“Hi neighbours. It’s sundown at our house as we make this new Columbia album for you. So sit back, kick off your shoes and relax… just a little bit”. So began Ray Price’s 1963 Columbia LP Night Life – a landmark country album that marked the stylistic shift from the lonesome ’50s country-blues of Price’s one-time roommate Hank Williams to the string-heavy Nashville Sound of the ’60s. Price, who passed away yesterday after six painful months spent battling pancreatic cancer, was integral to that string-drenched revolution.
Born poor in the small East Texas town of Peach in 1926, on January 12, 1926, Price was raised on the Western swing sound of Bob Wills & His Texas Playboys. He joined the Marines at 17 and began singing in 1949 for the KRBC radio station in Abilene, Texas. He signed with Columbia in 1951, the same year he met Hank Williams at a Nashville radio station. The two became friends. Williams wrote Weary Blues (From Waiting) for Price, and got him onto the Grand Ole Opry. The two roomed together and, following Williams’ death, Price managed his band before forming his own outfit, the Cherokee Cowboys, in 1953. The Cowboys would include such future country names as Roger Miller, Johnny Paycheck and Willie Nelson.
Price’s unique brand of honky tonk country, with a walking bassline and a 4/4 rhythm, became known as the “Ray Price shuffle”, and came to define the drum-led sound of late-’50s country.
However, it with on the long-playing album that Price truly came to transform country music. Albums like 1957’s Sings Heart Songs and 1958’s Talk To Your Heart were country music’s first concept albums and, with the help of Cherokee Cowboy Willie Nelson, Price also created one of the greatest.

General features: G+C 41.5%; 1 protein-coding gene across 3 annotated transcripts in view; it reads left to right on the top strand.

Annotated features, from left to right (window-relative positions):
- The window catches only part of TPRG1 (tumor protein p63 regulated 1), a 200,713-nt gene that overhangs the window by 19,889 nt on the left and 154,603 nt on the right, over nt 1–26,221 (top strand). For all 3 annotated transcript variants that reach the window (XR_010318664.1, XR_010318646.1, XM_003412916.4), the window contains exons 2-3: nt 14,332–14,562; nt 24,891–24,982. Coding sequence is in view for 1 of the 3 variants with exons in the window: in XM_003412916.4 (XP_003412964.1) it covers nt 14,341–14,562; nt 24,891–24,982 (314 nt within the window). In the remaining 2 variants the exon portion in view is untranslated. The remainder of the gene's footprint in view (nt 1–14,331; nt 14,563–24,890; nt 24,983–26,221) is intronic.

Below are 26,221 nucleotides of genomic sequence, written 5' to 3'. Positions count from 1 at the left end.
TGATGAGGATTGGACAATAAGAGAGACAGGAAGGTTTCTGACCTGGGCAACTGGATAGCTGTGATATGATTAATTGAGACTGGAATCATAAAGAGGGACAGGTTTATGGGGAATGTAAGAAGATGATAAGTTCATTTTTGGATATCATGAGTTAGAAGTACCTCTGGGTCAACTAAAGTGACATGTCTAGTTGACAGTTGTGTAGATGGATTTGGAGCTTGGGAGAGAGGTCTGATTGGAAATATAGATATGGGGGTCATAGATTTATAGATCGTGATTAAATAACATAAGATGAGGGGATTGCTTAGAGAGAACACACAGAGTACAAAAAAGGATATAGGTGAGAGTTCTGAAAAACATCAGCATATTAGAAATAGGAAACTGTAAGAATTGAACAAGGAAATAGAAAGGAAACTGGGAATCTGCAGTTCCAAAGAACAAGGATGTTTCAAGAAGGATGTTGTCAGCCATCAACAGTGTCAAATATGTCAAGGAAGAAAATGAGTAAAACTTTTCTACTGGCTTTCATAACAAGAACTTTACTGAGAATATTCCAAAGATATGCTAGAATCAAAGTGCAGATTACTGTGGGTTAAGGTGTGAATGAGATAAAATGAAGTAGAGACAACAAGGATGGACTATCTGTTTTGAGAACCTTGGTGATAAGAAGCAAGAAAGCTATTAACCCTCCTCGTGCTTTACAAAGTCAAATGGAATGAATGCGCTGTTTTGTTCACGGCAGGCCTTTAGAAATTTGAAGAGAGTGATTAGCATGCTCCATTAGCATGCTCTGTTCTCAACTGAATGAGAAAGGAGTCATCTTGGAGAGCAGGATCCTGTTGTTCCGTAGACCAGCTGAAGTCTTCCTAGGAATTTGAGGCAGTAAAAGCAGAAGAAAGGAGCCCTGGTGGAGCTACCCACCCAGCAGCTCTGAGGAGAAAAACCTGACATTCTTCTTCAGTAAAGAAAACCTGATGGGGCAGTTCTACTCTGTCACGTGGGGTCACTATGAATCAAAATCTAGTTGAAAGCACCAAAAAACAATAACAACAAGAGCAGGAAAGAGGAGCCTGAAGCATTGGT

It was Nelson who gave Price the sumptuously swinging title track for the Night Life album, a song that, with Buddy Emmons’ mesmerizing pedal steel, and Price’s own spoken-word intro, effortlessly establishes the album’s twilight mood of lonesome souls, broken-hearted lovers, and that sore-headed, early morning yearning for redemption.
Price had a great deal of affection for these tenants of his after-hours world – people who came to “bury a broken dream and watch an old love die”. If anything, his ’60s concept albums were even stronger, more rooted in this world. 1964’s Burning Memories took some beating, with a title that conjures up the twin worlds of romantic pain and self-destructive pity that imprison the archetypal country barfly. Here was a walk through the grey haunted rooms of country heartbreak, a spectral, smoke-woven world of longing and loathing that Price embroidered with massed strings, harmony vocals and a baritone pop crooning style that had come to resemble Mario Lanza doing Porter Wagoner. In the ’60s and into the ’70s, Ray Price walked a beer and sawdust kingdom where sadness lurked as an ever-present entity, but in Don Law and Frank Jones' vast haunted-dancehall production, Buddy Emmons’ steel guitar and Floyd Cramer’s piano a strange kind of comfort could be found, a grandeur conferred on these chill, memory-stained rooms.
Price’s new sound eventually became the vilified template for ’70s pop country, the kind of production that the Outlaw Movement – and Willie Nelson himself – would rebel against; but listened to now, especially in the wake of Ray Price's death it sounds astonishing. Swirling, drunken, eerie and poetic: it’s the sound of hard booze and heavy heartbreak lifting a mind high up into the black, black clouds. So long Ray.
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